Wrong on Amblyopone

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Amblyopone australis
Amblyopone australis

The correct pronunciation of this ant’s name is Am-blee-ah-pon-ee, with the emphasis on the antepenultimate syllable and the final “e” audible.  But I don’t know anyone who says it that way.

Every English-speaking myrmecologist I know calls it “Am-blee-oh-pohn“, with the final “e” silent.  That’s a shame, because the right way is also prettier.  I mentioned this to May Berenbaum- whose office is across the hall from mine- and she pointed out that midwesterners inflict the same error on calzones, which New Yorkers say correctly as “cal-zon-ee.”

7 thoughts on “Wrong on Amblyopone”

  1. I have tried to get myself to pronounce biological Latin names roughly as though they were Italian or even some approximation of classical Latin, and tend to be pretty consistent at this when I’m in the company of those for whom English is a second language.

    But it’s quite difficult to keep this up when speaking to English-as-first-language speakers or, as it turns out, thoroughly bilingual biologists from South Asia, who try to apply the complicated rules, and all possible exceptions, for English vowels to these latinate words.

  2. I try to strike a balance. Some basic rules – such as no silent vowels – are easy (as long as you know about dipthongs). Others regarding accent on the penult or antepenult are a little harder, what with all the exceptions, but mostly they are doable. The biggest problem for me and my mostly English-as-a-first-language colleagues is latinized long vowel sounds (AYE versus AH for ‘a’, EE verses EYE for ‘i’, etc.). But then, I probably worry too much about this to begin with.

    Actually, I kinda like “am-blee-oh-POHN-ee” – evoking an image of a small horse in no hurry 😉

  3. Dear English-speaking biologist,

    I, as non-English biologist, have a need to remind you this: Latin names of living world are on LATIN. So it should be read like Latin. It may be dead language (well, not, according to Vatican..) but the point of Latin nomenclature is that we could UNDERSTAND each other, no matter what language do we speak. And the truth is that I really have hard time trying to understand English versions of Latin names, and I know I’m not the only one.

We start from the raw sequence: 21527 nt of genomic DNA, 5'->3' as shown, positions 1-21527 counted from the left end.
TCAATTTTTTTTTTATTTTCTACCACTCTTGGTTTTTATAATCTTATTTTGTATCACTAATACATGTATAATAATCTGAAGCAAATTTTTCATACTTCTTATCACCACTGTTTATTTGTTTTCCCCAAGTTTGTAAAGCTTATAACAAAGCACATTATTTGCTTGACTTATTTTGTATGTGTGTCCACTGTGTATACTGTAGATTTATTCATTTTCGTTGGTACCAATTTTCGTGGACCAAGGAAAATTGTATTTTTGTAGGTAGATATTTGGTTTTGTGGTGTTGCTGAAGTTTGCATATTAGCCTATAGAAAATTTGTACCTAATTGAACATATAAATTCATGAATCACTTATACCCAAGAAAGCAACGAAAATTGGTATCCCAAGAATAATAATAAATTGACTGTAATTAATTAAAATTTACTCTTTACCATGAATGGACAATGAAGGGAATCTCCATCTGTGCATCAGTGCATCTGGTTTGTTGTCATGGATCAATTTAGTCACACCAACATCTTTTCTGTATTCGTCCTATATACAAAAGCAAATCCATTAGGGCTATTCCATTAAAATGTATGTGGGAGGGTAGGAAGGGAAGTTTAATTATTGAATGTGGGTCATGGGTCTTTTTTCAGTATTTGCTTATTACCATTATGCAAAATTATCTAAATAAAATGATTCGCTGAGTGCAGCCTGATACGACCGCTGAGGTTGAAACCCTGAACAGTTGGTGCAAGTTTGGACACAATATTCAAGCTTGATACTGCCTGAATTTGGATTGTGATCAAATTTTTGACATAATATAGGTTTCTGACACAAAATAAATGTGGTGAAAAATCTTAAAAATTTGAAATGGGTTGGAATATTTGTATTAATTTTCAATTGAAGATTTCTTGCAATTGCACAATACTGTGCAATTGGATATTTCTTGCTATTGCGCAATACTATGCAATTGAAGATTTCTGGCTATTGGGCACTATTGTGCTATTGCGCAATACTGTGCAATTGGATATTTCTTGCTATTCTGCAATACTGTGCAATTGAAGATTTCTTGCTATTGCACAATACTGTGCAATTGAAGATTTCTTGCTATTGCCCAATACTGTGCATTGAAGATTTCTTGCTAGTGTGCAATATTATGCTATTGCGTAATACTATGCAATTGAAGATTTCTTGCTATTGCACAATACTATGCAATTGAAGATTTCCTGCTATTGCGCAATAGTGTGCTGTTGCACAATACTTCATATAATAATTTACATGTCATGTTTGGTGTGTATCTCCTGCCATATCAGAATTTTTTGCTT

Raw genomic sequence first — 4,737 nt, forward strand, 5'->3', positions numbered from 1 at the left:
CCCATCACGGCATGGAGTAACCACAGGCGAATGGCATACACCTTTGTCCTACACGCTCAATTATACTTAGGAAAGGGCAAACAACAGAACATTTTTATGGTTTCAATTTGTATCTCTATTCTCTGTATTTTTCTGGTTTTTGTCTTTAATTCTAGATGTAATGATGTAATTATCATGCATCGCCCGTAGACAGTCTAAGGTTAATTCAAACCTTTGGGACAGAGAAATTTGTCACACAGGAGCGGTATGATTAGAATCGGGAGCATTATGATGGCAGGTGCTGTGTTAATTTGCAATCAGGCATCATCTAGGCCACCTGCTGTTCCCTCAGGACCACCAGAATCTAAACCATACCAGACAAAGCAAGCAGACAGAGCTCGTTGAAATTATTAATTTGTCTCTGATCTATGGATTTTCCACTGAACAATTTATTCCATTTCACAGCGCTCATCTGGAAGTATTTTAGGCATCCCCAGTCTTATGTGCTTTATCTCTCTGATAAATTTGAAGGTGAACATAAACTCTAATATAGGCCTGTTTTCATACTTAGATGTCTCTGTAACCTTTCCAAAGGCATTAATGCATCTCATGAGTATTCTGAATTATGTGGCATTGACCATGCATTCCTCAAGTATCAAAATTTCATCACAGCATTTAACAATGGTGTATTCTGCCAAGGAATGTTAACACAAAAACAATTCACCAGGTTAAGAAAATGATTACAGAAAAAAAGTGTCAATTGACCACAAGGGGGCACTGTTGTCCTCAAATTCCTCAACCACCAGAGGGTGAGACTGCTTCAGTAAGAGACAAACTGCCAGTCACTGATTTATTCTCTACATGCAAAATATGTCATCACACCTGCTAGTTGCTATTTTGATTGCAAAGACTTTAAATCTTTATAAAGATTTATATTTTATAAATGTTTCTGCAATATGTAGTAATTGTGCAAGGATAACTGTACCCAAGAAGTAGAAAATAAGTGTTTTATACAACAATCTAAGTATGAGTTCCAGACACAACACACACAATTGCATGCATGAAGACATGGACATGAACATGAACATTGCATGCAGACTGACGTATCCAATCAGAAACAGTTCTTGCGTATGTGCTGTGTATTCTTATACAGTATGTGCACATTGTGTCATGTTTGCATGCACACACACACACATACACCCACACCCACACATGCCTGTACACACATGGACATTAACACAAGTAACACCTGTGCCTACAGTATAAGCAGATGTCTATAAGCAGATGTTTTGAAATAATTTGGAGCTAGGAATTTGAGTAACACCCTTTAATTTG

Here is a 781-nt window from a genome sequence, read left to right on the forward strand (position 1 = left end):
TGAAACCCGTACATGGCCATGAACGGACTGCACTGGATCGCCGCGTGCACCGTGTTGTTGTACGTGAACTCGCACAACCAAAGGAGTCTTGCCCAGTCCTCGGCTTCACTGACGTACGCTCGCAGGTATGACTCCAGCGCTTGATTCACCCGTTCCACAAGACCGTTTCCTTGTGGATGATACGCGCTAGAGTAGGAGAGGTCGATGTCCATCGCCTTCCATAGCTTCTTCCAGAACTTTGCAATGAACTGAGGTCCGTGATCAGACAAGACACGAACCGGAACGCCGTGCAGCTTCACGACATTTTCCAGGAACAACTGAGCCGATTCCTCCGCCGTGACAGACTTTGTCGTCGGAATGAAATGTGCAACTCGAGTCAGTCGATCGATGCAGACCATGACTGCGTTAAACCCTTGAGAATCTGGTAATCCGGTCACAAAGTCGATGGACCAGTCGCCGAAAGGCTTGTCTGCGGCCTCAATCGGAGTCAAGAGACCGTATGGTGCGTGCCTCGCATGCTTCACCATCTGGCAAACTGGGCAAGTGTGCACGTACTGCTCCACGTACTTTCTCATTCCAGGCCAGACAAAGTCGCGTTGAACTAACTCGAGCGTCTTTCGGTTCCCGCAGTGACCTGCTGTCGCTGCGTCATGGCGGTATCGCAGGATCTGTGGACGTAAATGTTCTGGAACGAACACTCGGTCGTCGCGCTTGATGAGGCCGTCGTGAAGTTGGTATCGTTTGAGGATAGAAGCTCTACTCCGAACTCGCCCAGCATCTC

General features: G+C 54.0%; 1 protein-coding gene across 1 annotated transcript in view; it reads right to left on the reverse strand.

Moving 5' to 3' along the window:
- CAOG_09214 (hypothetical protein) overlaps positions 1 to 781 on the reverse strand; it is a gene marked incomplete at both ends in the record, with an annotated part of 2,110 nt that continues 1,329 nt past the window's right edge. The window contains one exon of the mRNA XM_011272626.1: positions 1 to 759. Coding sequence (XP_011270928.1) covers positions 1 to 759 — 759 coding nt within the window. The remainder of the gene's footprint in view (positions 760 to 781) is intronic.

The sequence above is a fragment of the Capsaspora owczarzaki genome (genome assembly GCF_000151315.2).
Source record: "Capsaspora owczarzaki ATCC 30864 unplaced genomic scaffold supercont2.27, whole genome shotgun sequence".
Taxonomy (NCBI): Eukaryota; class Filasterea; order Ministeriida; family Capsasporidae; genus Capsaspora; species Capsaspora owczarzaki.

So, dear James, I know it is hard and unnatural for you, but still, just keep on trying. I learned a whole language- English- so I can get along with the world, and you were practical born with that knowledge. You lucky guys could at least try and work on your Latin.

    I am very sorry that my first comment on your blog is so critical, Alex. I am your regular reader and I find your posts, views, pictures and sophisticated humor truly brilliant. But this subject is bugging me for a while, so I just couldn’t resist.

    Greetings from Croatia (where we speak Croatian language)

  4. Thanks for stopping by the blog, Ana!

    It’s a shame that James wasn’t one of the instructors this year for ant course (as he usually is). Of all the North American myrmecologists I know he is the most likely to attempt the correct grammar and pronunciation of the Latin.

  5. Yeah, I should have gone. It would have been good preparation, after 15 years away from the Neotropics, for my January, two-week trip to Ecuador. I’m going to miss it again this year, since my son will graduate with his Ph.D. during the week-plus of this summer’s Arizona session.

    I hope my absence won’t stop anyone from applying, heh, heh.

    Anyway, thanks. It’s true, I do love the Latin!

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